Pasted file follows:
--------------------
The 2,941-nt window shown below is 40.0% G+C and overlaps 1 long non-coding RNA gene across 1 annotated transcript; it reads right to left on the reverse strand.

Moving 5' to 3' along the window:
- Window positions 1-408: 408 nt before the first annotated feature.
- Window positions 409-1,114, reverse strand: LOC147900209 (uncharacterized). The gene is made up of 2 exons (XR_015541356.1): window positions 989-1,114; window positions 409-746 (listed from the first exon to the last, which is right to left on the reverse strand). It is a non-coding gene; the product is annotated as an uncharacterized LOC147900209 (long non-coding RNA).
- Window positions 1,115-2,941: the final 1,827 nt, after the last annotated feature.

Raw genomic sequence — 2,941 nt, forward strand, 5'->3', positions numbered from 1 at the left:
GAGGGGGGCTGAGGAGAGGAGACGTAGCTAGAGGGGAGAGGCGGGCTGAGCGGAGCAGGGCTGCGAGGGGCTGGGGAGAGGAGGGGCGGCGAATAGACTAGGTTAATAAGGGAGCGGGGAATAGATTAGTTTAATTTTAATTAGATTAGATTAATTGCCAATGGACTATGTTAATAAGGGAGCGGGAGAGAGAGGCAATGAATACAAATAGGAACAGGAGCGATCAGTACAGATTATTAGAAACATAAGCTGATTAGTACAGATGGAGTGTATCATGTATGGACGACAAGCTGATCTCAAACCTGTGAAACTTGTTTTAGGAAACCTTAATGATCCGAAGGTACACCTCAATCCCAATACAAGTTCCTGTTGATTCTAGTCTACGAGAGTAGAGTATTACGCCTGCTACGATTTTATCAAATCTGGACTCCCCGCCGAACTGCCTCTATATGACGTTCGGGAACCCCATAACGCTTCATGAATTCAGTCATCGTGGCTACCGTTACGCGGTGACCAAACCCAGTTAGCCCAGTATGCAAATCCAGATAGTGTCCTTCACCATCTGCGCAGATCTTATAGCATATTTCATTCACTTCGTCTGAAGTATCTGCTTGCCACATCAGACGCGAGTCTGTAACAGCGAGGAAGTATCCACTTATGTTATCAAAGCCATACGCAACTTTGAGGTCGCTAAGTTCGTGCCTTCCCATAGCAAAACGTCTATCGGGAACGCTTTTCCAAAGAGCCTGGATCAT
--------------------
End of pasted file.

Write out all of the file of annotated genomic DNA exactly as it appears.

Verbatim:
The 2,941-nt window shown below is 40.0% G+C and overlaps 1 long non-coding RNA gene across 1 annotated transcript; it reads right to left on the reverse strand.

Moving 5' to 3' along the window:
- Window positions 1-408: 408 nt before the first annotated feature.
- Window positions 409-1,114, reverse strand: LOC147900209 (uncharacterized). The gene is made up of 2 exons (XR_015541356.1): window positions 989-1,114; window positions 409-746 (listed from the first exon to the last, which is right to left on the reverse strand). It is a non-coding gene; the product is annotated as an uncharacterized LOC147900209 (long non-coding RNA).
- Window positions 1,115-2,941: the final 1,827 nt, after the last annotated feature.

Raw genomic sequence — 2,941 nt, forward strand, 5'->3', positions numbered from 1 at the left:
GAGGGGGGCTGAGGAGAGGAGACGTAGCTAGAGGGGAGAGGCGGGCTGAGCGGAGCAGGGCTGCGAGGGGCTGGGGAGAGGAGGGGCGGCGAATAGACTAGGTTAATAAGGGAGCGGGGAATAGATTAGTTTAATTTTAATTAGATTAGATTAATTGCCAATGGACTATGTTAATAAGGGAGCGGGAGAGAGAGGCAATGAATACAAATAGGAACAGGAGCGATCAGTACAGATTATTAGAAACATAAGCTGATTAGTACAGATGGAGTGTATCATGTATGGACGACAAGCTGATCTCAAACCTGTGAAACTTGTTTTAGGAAACCTTAATGATCCGAAGGTACACCTCAATCCCAATACAAGTTCCTGTTGATTCTAGTCTACGAGAGTAGAGTATTACGCCTGCTACGATTTTATCAAATCTGGACTCCCCGCCGAACTGCCTCTATATGACGTTCGGGAACCCCATAACGCTTCATGAATTCAGTCATCGTGGCTACCGTTACGCGGTGACCAAACCCAGTTAGCCCAGTATGCAAATCCAGATAGTGTCCTTCACCATCTGCGCAGATCTTATAGCATATTTCATTCACTTCGTCTGAAGTATCTGCTTGCCACATCAGACGCGAGTCTGTAACAGCGAGGAAGTATCCACTTATGTTATCAAAGCCATACGCAACTTTGAGGTCGCTAAGTTCGTGCCTTCCCATAGCAAAACGTCTATCGGGAACGCTTTTCCAAAGAGCCTGGATCAT